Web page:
There’s still time to trim down your plum trees so you keep them in check size-wise and health-wise - and get a good harvest. It’s good to tend to them at least once a year so that you can get the very best out of them, so they produce good quantities of fruit.
Pruning your plum now will give the tree’s wounds time to heal so that it doesn’t succumb to silver leaf disease during autumn and winter, a debilitating fungal disease whose spores are most active in those months. The disease leaves your tree trunks and branches with dark stains and a silvery sheen, and kills them eventually.
The idea of spring pruning is to create an open canopy of balanced branches, so that light, air and sun can get to the burgeoning fruit. Do this at bud burst, or when the tree is in its very early flowering stages. Remember to always use very sharp secateurs for a clean cut, just above a bud and sloping away from it. See our guide below for how to trim plums into a healthy bush – the overall look you are going for is a wine glass shape.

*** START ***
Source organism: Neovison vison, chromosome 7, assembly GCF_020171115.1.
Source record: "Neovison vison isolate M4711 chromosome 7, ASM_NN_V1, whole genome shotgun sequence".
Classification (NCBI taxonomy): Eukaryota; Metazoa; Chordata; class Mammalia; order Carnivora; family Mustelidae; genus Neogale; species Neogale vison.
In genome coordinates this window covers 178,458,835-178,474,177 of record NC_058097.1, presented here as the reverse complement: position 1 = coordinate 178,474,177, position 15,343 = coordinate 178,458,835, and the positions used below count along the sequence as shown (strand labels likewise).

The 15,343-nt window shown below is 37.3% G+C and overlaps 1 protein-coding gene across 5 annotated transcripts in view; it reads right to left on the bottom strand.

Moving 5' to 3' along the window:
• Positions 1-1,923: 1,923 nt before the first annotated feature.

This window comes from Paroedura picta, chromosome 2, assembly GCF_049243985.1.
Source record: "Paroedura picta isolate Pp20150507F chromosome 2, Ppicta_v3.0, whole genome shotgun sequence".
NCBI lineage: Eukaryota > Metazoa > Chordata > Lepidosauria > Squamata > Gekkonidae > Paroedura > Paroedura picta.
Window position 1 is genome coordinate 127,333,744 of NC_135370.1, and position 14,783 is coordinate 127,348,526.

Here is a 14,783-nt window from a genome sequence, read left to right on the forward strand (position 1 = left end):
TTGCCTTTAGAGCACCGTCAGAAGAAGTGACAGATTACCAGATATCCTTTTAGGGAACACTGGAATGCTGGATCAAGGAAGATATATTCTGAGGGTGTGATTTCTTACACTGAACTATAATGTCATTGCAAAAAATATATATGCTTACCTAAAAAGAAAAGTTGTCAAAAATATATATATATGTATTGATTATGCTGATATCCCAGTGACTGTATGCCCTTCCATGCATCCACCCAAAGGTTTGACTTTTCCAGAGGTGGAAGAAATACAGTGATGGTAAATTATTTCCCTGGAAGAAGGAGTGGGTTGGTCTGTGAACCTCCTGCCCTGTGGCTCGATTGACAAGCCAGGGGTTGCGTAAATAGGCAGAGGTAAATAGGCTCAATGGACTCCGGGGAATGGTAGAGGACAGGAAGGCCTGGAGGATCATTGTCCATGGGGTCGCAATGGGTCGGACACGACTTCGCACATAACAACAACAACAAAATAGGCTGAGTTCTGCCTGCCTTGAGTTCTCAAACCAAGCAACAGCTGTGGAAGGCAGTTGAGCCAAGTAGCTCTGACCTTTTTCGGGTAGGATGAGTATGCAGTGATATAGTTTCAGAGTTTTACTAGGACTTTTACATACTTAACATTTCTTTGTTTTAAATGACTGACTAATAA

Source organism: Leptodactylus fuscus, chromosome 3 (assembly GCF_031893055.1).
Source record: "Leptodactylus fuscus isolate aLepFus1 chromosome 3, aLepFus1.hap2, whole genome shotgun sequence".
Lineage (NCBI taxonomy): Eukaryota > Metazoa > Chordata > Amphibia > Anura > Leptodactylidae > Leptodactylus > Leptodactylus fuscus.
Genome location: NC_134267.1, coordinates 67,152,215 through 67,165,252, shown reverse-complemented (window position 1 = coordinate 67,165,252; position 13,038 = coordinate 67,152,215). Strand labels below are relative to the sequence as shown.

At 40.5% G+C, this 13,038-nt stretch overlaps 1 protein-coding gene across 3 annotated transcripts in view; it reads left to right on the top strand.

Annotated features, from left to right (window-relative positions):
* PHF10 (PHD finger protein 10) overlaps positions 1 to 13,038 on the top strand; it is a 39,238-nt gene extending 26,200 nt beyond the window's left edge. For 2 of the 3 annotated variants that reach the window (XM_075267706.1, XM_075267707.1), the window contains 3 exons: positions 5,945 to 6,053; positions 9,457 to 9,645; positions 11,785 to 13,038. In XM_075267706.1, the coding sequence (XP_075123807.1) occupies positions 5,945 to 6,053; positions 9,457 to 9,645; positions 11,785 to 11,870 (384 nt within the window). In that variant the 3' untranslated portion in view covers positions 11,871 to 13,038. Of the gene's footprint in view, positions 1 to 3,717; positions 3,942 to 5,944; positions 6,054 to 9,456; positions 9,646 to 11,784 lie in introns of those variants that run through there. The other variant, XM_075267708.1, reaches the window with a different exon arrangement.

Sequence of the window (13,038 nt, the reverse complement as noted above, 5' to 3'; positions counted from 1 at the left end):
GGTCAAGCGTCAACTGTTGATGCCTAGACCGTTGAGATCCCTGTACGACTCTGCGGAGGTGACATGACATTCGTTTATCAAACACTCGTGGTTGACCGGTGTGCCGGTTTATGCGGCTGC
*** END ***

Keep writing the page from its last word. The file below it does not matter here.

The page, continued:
Four steps to a healthy plum tree
Prune back any old and diseased stems to clear out the canopy.
Trim two thirds of the remaining branches down to around 35cm (14in).
Cleanly and sharply cut back any broken stems.
Trim back any closely crossing stems that get in the way of fruit form.